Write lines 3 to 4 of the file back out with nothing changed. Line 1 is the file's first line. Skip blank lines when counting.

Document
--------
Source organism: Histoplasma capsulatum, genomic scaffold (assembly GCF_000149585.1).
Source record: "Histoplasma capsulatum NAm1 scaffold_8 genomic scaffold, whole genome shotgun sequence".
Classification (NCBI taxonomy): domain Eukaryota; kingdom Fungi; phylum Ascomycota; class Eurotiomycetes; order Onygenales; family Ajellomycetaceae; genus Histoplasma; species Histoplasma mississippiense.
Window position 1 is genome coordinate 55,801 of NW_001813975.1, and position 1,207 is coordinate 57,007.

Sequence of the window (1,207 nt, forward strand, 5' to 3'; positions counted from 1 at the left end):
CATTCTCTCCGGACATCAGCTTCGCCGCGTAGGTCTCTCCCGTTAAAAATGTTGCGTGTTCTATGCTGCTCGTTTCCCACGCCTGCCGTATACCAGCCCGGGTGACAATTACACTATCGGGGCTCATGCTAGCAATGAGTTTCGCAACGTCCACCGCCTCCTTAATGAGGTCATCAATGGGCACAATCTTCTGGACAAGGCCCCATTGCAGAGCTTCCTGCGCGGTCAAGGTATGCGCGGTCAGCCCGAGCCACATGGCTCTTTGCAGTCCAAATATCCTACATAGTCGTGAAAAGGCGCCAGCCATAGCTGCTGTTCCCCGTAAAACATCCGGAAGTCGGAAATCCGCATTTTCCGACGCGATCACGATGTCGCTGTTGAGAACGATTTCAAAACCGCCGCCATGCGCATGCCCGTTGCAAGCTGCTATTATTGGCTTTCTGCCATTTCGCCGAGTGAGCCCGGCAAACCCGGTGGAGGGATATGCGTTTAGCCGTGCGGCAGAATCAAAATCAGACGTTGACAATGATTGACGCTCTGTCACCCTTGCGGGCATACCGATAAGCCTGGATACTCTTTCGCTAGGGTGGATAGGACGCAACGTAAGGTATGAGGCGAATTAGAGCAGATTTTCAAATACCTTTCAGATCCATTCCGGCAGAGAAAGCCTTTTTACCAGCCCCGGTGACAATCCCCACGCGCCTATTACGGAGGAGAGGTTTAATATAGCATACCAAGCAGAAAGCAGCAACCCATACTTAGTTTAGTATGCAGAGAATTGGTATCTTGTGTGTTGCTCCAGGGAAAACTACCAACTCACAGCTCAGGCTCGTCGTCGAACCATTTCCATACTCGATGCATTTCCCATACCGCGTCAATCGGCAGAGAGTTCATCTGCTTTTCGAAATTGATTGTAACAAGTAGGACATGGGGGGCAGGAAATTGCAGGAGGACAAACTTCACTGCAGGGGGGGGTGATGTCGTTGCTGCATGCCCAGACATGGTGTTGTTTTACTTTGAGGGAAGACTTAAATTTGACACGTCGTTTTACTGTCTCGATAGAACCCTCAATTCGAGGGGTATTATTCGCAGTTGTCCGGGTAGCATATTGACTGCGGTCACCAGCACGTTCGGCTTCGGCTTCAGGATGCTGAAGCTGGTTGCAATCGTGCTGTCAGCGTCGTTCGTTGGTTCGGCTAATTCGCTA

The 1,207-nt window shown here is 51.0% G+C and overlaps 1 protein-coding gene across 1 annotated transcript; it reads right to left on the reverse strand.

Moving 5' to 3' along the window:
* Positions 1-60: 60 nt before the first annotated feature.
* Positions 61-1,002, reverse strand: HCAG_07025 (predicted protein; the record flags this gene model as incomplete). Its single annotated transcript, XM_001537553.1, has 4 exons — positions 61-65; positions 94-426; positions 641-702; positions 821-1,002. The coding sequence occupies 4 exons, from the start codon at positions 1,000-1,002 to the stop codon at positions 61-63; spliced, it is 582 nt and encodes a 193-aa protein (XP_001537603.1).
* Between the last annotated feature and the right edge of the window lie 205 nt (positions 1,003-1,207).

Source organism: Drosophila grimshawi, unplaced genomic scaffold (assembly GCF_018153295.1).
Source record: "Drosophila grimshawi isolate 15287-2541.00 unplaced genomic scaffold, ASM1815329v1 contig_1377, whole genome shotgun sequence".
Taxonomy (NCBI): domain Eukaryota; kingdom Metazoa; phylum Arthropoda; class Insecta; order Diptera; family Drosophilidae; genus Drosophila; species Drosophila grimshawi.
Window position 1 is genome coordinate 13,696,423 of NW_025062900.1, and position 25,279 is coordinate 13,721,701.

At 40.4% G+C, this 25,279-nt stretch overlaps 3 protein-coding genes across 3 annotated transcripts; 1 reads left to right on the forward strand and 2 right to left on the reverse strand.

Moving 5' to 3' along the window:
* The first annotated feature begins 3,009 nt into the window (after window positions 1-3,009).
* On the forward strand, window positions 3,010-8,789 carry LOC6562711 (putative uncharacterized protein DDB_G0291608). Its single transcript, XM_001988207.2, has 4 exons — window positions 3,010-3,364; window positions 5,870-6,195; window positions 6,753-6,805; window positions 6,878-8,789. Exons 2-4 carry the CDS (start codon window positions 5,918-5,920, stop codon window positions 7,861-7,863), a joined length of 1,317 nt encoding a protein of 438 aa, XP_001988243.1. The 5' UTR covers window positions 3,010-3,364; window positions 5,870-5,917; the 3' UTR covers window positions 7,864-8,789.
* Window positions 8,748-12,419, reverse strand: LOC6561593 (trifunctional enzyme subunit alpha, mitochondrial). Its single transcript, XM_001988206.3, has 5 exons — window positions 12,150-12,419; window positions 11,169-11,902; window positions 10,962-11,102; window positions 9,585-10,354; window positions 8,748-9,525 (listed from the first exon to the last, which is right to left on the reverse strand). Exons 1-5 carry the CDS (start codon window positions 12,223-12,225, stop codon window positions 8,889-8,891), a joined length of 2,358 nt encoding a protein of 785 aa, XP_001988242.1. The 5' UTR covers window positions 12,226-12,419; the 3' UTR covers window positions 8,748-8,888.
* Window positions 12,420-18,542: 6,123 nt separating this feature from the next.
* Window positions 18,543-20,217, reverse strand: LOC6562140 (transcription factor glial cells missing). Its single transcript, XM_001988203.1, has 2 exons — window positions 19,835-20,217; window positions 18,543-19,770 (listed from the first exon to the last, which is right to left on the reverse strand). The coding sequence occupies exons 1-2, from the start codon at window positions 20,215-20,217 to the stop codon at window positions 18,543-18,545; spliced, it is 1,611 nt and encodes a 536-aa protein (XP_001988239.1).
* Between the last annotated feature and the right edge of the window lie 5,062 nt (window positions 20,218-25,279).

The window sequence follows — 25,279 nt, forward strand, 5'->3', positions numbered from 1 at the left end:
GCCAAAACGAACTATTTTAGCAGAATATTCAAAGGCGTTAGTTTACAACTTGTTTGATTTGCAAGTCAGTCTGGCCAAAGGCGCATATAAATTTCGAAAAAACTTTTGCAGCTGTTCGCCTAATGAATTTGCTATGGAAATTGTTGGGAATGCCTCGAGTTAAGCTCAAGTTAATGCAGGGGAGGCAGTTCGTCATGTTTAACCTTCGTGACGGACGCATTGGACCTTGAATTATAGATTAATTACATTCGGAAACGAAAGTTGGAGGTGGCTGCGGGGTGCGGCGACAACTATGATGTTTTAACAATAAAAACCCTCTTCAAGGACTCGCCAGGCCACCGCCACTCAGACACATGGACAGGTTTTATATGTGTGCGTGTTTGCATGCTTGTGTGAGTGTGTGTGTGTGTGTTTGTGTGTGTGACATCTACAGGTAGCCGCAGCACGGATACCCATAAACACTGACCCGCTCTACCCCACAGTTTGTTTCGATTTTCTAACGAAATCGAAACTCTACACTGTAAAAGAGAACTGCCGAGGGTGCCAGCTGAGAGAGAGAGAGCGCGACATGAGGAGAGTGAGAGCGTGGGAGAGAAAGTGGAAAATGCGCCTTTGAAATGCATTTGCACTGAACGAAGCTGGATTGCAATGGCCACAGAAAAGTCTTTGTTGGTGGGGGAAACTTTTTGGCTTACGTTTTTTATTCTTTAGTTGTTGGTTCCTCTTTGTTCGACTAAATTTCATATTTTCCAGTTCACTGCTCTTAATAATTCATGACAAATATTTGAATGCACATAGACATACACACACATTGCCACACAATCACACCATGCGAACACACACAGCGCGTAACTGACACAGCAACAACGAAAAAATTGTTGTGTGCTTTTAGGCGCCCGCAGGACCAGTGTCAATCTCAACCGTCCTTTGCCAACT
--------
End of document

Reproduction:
Classification (NCBI taxonomy): domain Eukaryota; kingdom Fungi; phylum Ascomycota; class Eurotiomycetes; order Onygenales; family Ajellomycetaceae; genus Histoplasma; species Histoplasma mississippiense.
Window position 1 is genome coordinate 55,801 of NW_001813975.1, and position 1,207 is coordinate 57,007.